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Analyze That! An Intro to Google Analytics

Conversion tracking — how do we do it? We have a few methods, such as by tracking phone calls, website contact form, or shopping cart. But sometimes there is something preventing us from being able to track correctly. Or maybe we’re getting traffic to your website, but no response on your end.

If you’re getting quite a few clicks on your PPC ads and still no conversions, one of the best ways to find out how to get better results is to actually take a look at your Google Analytics.

Google Analytics is a tool that allows you to better understand how people are interacting with your website. Even though it takes all the technical stuff and translates it into something easier to understand, it still can seem inaccessible to someone who doesn’t know what information they can get from it. Confused already? You should probably reach out to a search engine marketing agency for help. Want to dive in on your own? Then read on!

The first step in learning how to use the tool is to know what you are looking for. Analytics has many complex reporting capabilities, but what basic information can it give us? Read on for my (math-free) attempt at breaking it down.

1. How Your Traffic Finds You

From a marketing perspective, this is one of the most important pieces of information you can have — insight into where your traffic comes from.

How many people are finding you organically? If the number isn’t very high, chances are you could use a little more effort toward your Search Engine Optimization.

If you have a lot of paid search traffic, can you get even more?

There are actually four different types of traffic you will see. If you look under the tab “Aquisition”, you’ll be able to see how you acquire your visitors.

David Kramer of the blog Social Sense breaks it down like this:

Search Traffic: This is your organic search traffic. It’s important. Since it’s based on relevancy and popularity, it means that whatever you’re doing, it’s working. You can also break this down by search queries.

Referral Traffic: Another website posted a link to your website, and someone else clicked. Yay! Kamerer suggests building these relationships as much as possible.

Campaign Traffic: Here’s the paid search traffic I was talking about — your online advertising. Not a bad way to get some more people to your site if you find yourself lacking visitors.

Direct Traffic: The cream of the crop — someone typed your URL into the search bar. (Yes, yours.) Are you doing anything to make this happen? Whatever you’re doing, keep doing it.

2. How Much Time People Spend On Your Site

If a visitor only spends a few seconds on your site, you should be concerned (unless they are converting immediately, which is unlikely). Either the content is not what they are looking for, or there is no clear route to your shopping cart or phone number.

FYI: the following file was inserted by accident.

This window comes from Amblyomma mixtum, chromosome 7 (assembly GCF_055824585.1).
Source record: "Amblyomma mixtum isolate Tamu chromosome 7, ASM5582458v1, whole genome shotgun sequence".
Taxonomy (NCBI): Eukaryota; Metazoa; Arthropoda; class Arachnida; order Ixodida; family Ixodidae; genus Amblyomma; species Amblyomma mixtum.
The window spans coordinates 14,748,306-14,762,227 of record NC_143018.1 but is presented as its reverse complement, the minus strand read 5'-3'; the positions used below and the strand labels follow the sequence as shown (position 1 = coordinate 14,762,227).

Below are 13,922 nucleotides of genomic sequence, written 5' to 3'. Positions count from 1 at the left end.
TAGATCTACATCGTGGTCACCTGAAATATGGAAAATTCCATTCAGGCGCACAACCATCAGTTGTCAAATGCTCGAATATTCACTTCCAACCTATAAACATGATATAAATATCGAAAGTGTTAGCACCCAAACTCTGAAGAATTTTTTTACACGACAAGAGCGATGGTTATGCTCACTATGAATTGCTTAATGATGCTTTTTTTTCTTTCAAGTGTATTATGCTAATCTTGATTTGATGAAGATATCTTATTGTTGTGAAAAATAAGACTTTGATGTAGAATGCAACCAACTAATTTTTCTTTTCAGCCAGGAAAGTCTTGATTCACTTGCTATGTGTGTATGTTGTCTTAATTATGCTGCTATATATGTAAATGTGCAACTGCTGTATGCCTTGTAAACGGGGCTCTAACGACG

Website visitors are pretty lazy. Why? Because they can be. There really are so many good websites and information sources available online. If the information they’re looking for isn’t readily available, they will leave the site quickly.

A high bounce rate is a red flag that something about your site is discouraging engagement. Your bounce rate reflects the amount of people who leave your site without interacting with it at all.

That means that if your bounce rate is 0.00%, you are doing something right. Right?

Not necessarily. There are other factors that could interfere with your bounce rate. Adam Howitt, SEM consultant, writes in his article about bounces rates that there are other possible reasons for such unbelievably good scores. Check it out before giving yourself a pat on the back, and then get cracking on ways to problem-solve.

3. A Page-By-Page Breakdown Of Traffic

You can use Google Analytics to get a breakdown of which pages people are paying attention to. As long as your site has the proper infrastructure (unique urls for each page and page titles), you can see which pages draw the most traffic and receive the most interaction. You can find this under the “All Pages” tab.

In-Page Analytics allows you to see a page-by-page breakdown of your site’s functionality and visitor interaction — visually.

It works like a virtual editor of your site. You’ll navigate through your site as usual, and see stats and diagnosis on the side. Use Google Analytics add-on as a way to see your site through your visitors’ eyes, and ask yourself if you would find it credible, relevant, and easy to navigate.

And Much, Much More

This only begins to cover the information you’ll find in Analytics, but you have to start somewhere. Check out the Analytics home page for more information, or to get set up. You won’t regret having the information, I promise.

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